Menstrual Cramps Niacin2022-02-17T02:30:00-08:00

For MENSTRUAL CRAMPS niacin, vitamin B3, regulates vascular spasms, and thus opens up blood vessels to increase blood flow to the uterus. In this way niacin can relieve abdominal or pelvic muscle spasm in 87% of women.

Various factors can slow down blood flow to and from the uterus, such as nutritional deficiencies, an inflammation-causing diet, and a sedentary lifestyle. If the vessels that transport blood around the uterus are constricted and narrowed, this slows the supply of nutrients to the uterus and metabolic waste products can accumulate. Poor nutritional status and the build-up of waste products at the cellular level can cause the uterine musculature to cramp and become unable to relax. Niacin’s ability to enhance blood flow to organs makes it a valuable remedy for menstrual cramps.

Between 1906 and 1940, more than 3 million Americans were affected by pellagra which is a severe dietary deficiency of niacin. When niacin was established as a cure in 1930, many countries began to fortify processed foods and grains with that vitamin plus vitamin C, thiamin, vitamin D, and vitamin A. Niacin is found naturally in some meats, seafood, plants, and spices.

By the 1950s, evidence appeared about the benefit of niacin in the treatment of dysmenorrhea. The niacin form of vitamin B3 has been found to be effective in relieving menstrual cramps in 87% of a group of women taking 200mg of niacin per day throughout the menstrual cycle. While experiencing menstrual cramps, they then took 100mg more every two or three hours. At that time, open trials on a group of 80 women indicated that niacin supplementation provided relief of menstrual cramps for up to 90% of women whose cramps had been severe enough to require bed rest, heavy sedation, or loss of time from work.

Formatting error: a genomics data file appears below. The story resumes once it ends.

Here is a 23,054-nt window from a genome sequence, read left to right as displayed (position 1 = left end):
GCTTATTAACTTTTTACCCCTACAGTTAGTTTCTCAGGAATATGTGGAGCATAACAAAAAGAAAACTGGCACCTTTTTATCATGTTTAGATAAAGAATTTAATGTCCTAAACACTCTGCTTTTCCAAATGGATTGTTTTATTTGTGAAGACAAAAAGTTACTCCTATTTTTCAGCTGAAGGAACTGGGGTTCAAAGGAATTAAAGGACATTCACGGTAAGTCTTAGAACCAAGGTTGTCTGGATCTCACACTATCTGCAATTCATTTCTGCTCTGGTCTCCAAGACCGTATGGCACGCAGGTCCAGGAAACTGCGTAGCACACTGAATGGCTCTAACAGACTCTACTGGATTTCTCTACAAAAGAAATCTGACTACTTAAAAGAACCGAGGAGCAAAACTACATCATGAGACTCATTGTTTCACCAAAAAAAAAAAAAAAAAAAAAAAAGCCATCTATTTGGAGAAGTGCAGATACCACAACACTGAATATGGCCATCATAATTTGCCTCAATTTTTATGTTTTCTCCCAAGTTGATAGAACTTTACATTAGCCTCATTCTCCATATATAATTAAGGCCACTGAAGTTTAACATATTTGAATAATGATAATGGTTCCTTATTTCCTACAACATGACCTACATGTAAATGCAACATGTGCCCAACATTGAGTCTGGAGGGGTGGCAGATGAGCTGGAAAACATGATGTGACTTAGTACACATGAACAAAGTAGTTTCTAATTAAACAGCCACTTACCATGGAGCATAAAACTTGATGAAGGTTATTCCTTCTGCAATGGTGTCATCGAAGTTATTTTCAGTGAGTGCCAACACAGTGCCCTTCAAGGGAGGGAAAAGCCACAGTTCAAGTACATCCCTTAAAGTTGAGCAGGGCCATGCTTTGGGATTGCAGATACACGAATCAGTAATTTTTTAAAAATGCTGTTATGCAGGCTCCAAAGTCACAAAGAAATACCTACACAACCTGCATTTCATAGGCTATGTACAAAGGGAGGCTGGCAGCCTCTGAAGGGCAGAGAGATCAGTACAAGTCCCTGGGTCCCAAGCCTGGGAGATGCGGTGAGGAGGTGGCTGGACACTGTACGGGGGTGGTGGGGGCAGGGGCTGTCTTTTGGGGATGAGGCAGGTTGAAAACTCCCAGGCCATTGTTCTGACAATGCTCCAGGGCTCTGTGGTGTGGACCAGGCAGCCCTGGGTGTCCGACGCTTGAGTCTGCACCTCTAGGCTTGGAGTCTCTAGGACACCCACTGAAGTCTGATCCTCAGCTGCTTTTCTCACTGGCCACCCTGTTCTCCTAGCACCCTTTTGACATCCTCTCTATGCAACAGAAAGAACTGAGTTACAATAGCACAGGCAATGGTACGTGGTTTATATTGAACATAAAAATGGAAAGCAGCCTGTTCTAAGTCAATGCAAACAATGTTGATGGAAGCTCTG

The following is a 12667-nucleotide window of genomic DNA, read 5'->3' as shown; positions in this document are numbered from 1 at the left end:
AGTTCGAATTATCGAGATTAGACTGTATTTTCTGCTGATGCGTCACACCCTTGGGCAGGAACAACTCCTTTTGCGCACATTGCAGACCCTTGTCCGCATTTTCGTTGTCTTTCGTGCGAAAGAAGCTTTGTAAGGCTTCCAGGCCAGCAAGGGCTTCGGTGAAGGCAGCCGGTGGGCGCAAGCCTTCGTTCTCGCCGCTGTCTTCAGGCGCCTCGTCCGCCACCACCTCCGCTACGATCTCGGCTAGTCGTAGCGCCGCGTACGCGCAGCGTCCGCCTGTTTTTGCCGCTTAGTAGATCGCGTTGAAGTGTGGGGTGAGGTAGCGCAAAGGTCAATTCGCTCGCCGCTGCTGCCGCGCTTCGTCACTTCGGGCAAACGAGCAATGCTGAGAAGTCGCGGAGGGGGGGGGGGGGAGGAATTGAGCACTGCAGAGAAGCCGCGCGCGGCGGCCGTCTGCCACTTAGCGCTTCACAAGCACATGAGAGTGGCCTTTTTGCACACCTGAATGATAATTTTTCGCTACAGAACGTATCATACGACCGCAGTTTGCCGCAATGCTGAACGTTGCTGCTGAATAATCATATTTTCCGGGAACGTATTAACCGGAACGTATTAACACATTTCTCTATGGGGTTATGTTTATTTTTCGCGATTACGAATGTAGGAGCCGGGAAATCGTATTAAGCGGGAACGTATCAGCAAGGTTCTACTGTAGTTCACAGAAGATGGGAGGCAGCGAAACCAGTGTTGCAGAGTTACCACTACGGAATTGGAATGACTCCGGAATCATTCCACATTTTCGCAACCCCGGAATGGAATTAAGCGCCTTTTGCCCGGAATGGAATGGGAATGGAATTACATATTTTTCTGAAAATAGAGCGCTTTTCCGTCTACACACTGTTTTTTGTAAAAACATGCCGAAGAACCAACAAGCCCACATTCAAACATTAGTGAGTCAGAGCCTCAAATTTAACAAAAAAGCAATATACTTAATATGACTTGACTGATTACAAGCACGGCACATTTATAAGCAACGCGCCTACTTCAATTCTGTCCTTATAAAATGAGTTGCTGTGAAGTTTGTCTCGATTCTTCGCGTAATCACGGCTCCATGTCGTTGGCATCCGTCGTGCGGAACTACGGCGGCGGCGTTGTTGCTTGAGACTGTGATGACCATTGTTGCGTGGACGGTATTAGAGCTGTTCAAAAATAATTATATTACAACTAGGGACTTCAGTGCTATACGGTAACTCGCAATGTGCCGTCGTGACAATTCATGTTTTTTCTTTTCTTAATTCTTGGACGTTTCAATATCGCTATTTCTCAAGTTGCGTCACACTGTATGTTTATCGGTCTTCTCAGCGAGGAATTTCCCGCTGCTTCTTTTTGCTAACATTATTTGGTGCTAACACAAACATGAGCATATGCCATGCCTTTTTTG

It was believed that the dose should be high enough to be effective; we now know that the inositol hexaniacinate form can avoid flushing or other side effects. This research also suggested that the efficacy of niacin was enhanced by the daily addition 300mg of vitamin C and 60mg of rutin, as improving capillary permeability enhanced the vasodilating effect of the niacin. This work has yet to be confirmed by randomized trials.1,2

Vitamin B3 is also important for production of the hormone serotonin which explains some of its other avenues of benefit for menstrual cramping. Without vitamin B3, tryptophan does not convert into serotonin and patients suffer from mood swings, tension, and depression. This heightened state of distress and anxiety can contribute to the increased perception of muscle cramping as pain. During menstrual cramping, the adrenal glands work under stress, plus there are lower levels of the hormone cortisol which helps to maintain healthy emotional and mental balance.

Niacin is also known as nicotinic acid, but it suffered from a PR problem in the 1940s when it was added to enrich flour and a headline in the popular press promoted “Tobacco in Your Bread.” The Council on Foods and Nutrition, an arm of the American Medical Association, thought it important to dissociate the vitamin from nicotine, to avoid the perception that vitamins or niacin-rich food contains nicotine, or that cigarettes contain vitamins.3

The inositol hexaniacinate form of niacin will not cause the unpleasant side-effects of skin flushing and itching that plain niacin can produce even at low doses. The FDA approves prescription-strength niacin, but because of its annoying side effects it is hard to reach a therapeutic dose of over 500mg with raw niacin. We avoid raw sustained-release niacin because of its potential risk of liver irritation. By contrast in our clinic, we prefer just two capsules of inositol hexaniacinate at 500-600mg daily, which is particularly safe and more effective than raw niacin, thus allowing for higher doses.

Recommendation:: Niacin as non-flush Inositol Hexaniacinate, two 500-600mg capsules 1 to 2 times daily, with meals, or as directed by your healthcare provider.

References

  1. Hudgins AP. Am Practice Digest Treat 1952;3:892-3.
  2. Hudgins AP. Vitamins P, C and niacin for dysmenorrhea therapy. West J Surg & Gyn 1954;62:610-611.
  3. “Niacin and Nicotinic Acid.” Journal of the American Medical Association. 118 (10): 823. March 7, 1942.
  4. American Dietetic Association Website. Available at: www.eatright.org/adap1097.html (Accessed 16 July 1999).
  5. Food and Nutrition Board, Institute of Medicine. Dietary Reference Intakes for Thiamin, Riboflavin, Niacin, Vitamin B6, Folate, Vitamin B12, Pantothenic Acid, Biotin, and Choline (2000). Washington, DC: National Academy Press, 2000.
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